The equipment was owned and installed by Entergy New Orleans.
"If higher settings had been applied, the equipment would not have disconnected the power," said Michael J.S. Edmonds, vice president of strategic solutions for S&C.
In a follow-up statement, Entergy said that tests conducted by S&C and Entergy on the two relays at the Superdome showed that one worked as expected, the other did not.
Entergy spokesman Mike Burns said both relays had the same trip setting.
Entergy's announcement came shortly before company officials were to answer questions from a committee of the City Council, which is the regulatory body for the company.
During the committee hearing, council member Susan Guidry asked Entergy executives whether they were "fairly certain" that the relay was faulty.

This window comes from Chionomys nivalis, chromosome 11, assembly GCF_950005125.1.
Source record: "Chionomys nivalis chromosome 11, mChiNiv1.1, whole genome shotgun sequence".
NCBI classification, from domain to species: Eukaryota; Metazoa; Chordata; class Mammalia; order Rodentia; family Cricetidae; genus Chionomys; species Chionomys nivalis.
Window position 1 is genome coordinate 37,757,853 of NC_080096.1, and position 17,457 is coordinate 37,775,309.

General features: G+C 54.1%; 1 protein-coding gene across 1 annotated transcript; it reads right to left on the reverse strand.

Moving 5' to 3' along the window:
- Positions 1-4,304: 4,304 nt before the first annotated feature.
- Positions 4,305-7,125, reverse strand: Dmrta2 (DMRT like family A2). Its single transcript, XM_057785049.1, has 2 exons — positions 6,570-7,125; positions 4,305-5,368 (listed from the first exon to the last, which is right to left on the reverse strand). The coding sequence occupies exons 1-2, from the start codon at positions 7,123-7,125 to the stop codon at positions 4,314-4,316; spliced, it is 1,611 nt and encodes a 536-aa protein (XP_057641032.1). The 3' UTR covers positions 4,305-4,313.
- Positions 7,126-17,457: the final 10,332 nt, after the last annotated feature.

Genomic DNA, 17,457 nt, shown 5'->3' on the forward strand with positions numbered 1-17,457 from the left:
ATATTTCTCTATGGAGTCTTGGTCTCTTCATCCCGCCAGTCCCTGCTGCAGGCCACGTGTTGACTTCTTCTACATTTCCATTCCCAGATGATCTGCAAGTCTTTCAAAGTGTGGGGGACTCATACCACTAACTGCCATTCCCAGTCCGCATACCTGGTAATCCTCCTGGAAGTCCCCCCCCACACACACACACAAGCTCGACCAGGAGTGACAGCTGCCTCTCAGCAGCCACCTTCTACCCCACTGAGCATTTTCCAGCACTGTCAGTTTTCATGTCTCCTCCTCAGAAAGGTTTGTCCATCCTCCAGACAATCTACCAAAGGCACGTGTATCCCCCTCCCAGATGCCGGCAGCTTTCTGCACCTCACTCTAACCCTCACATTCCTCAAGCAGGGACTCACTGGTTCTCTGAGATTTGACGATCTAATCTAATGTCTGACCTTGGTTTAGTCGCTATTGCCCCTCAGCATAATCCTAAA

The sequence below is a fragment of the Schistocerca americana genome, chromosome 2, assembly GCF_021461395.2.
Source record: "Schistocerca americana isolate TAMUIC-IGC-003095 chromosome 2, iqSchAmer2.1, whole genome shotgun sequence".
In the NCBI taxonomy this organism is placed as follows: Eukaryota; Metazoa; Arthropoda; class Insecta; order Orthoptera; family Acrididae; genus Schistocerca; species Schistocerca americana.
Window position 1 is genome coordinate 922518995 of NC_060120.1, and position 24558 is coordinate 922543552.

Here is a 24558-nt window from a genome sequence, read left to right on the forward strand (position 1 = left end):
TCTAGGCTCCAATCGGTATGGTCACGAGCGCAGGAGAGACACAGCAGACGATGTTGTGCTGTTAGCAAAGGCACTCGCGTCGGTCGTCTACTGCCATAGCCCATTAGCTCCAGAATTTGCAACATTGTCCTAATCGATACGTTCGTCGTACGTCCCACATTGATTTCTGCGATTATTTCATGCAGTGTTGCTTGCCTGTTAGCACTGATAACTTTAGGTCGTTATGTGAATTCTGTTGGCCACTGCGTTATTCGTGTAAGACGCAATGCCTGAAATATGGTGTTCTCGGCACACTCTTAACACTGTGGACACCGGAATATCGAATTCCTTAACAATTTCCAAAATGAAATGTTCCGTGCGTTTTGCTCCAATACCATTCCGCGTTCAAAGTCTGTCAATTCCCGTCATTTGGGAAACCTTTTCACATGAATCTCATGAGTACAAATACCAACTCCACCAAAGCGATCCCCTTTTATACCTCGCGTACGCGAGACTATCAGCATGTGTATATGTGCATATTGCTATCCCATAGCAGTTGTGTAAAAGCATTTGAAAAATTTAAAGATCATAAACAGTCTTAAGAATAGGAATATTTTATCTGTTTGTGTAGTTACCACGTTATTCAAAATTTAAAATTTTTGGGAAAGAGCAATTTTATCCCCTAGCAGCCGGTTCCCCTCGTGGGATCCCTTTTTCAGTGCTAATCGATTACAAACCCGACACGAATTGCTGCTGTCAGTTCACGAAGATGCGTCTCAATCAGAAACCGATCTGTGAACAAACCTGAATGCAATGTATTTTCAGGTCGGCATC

"That is correct," Dawsey said.
However, when asked if the outage was caused by the design or a defect in a part of the equipment, Entergy New Orleans CEO Charles Rice said that had not been determined.
"The equipment did not function properly," Rice said. "At this particular time, based upon our analysis, we cannot say definitively that there was a defect in design. What we do know is that the equipment for some unknown reason, at this particular time, did not react the way that it should have."
Asked if Entergy and SMG still plan to hire a third-party investigator to get to the bottom of the cause, Rice said that possibility remains open.
"We'll work closely with SMG, and if there is a need for a third-party investigation, we will do that," Rice said, adding that Entergy was also working with the relay manufacturer.
Shabab Mehraeen, an assistant professor of electrical engineering at Louisiana State University, said relays are common electrical fixtures in businesses and massive facilities such as the Superdome.